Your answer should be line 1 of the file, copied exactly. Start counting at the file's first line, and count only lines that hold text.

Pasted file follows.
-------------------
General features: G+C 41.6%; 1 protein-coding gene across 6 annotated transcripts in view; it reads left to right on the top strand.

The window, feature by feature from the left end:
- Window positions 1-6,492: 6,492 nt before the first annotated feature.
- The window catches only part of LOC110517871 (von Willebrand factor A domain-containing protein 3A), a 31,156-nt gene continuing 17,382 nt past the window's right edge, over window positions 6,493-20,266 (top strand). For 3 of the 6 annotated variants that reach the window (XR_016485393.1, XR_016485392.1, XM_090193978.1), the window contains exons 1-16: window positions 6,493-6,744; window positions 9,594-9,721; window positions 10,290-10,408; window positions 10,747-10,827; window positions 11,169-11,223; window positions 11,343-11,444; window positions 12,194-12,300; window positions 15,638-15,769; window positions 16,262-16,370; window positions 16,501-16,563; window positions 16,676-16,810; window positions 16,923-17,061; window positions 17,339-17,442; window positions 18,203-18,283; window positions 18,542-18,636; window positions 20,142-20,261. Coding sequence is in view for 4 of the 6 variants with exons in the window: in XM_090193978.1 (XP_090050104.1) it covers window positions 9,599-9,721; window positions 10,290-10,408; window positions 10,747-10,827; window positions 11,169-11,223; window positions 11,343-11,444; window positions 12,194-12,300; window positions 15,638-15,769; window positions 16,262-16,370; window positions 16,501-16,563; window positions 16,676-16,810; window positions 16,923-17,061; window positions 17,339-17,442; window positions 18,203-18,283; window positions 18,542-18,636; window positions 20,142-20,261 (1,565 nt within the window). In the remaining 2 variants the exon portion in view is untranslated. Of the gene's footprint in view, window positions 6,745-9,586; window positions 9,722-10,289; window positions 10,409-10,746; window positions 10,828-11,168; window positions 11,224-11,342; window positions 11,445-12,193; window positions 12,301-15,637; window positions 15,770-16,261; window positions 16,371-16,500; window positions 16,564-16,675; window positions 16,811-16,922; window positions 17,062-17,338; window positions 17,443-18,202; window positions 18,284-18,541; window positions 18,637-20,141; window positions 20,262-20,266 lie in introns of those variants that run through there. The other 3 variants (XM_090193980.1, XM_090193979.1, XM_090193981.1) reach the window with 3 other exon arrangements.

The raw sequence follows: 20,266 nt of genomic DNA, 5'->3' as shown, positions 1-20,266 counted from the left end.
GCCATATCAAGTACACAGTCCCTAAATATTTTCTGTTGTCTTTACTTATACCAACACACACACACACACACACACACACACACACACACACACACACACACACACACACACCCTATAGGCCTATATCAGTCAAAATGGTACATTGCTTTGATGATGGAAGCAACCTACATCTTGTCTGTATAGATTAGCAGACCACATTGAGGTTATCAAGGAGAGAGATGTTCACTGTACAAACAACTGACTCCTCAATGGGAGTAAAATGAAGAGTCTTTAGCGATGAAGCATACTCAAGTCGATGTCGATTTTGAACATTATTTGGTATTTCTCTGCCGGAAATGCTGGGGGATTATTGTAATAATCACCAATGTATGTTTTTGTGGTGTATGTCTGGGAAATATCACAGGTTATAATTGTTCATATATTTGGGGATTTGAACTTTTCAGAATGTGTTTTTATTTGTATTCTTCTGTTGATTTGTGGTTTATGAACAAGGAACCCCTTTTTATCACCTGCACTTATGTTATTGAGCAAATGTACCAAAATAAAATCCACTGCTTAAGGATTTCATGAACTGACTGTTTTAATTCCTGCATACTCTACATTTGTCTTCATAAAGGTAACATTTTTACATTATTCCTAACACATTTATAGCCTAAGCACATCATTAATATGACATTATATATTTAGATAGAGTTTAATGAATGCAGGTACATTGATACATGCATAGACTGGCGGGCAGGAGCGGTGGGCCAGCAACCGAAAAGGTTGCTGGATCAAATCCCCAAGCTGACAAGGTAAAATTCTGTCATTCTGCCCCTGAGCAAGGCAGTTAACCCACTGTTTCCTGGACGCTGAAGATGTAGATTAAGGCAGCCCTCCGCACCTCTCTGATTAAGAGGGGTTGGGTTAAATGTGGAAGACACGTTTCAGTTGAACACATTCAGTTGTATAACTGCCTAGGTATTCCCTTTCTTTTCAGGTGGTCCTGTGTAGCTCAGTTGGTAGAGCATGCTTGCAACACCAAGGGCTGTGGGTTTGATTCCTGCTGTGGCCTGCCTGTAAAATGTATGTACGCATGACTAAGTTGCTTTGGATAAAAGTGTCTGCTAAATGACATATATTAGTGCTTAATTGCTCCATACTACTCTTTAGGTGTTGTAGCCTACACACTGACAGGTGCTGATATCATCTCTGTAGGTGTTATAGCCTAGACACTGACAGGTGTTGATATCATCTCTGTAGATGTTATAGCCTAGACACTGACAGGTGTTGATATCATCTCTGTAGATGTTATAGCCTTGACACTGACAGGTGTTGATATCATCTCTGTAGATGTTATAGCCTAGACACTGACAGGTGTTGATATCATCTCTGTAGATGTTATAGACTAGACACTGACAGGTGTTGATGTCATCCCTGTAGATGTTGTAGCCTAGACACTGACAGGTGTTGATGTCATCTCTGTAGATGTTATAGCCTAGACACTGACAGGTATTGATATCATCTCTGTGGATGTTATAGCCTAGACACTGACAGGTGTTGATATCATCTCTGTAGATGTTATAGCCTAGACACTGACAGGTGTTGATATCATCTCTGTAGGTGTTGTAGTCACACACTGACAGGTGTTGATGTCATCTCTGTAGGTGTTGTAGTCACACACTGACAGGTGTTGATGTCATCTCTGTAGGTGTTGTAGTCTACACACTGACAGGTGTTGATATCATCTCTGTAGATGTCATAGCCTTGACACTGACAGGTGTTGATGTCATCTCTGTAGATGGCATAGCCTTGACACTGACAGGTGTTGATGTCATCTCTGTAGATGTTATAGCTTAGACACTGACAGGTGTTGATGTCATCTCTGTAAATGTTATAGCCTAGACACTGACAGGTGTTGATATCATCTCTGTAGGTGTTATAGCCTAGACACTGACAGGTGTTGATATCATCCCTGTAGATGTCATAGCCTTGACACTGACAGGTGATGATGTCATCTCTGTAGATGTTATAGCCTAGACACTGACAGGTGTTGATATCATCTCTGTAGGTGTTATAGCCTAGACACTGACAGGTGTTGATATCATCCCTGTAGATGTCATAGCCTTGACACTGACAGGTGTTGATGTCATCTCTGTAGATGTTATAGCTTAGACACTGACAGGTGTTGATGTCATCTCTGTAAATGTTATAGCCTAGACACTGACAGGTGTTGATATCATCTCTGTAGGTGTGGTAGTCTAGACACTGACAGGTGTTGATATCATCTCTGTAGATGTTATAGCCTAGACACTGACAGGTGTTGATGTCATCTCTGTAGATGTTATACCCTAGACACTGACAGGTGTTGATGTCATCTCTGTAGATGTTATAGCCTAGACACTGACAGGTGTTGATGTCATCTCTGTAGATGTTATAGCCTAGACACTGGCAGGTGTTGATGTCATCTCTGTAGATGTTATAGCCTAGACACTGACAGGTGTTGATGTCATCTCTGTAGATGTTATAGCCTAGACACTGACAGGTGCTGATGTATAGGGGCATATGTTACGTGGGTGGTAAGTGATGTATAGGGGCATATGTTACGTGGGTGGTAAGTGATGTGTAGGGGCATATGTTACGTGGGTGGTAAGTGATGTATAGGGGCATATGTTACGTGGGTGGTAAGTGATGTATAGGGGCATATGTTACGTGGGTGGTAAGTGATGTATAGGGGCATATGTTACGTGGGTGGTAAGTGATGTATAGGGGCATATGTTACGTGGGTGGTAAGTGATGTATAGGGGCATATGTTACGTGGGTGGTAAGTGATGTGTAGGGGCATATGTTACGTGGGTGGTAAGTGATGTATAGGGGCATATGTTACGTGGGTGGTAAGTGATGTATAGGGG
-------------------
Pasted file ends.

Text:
General features: G+C 41.6%; 1 protein-coding gene across 6 annotated transcripts in view; it reads left to right on the top strand.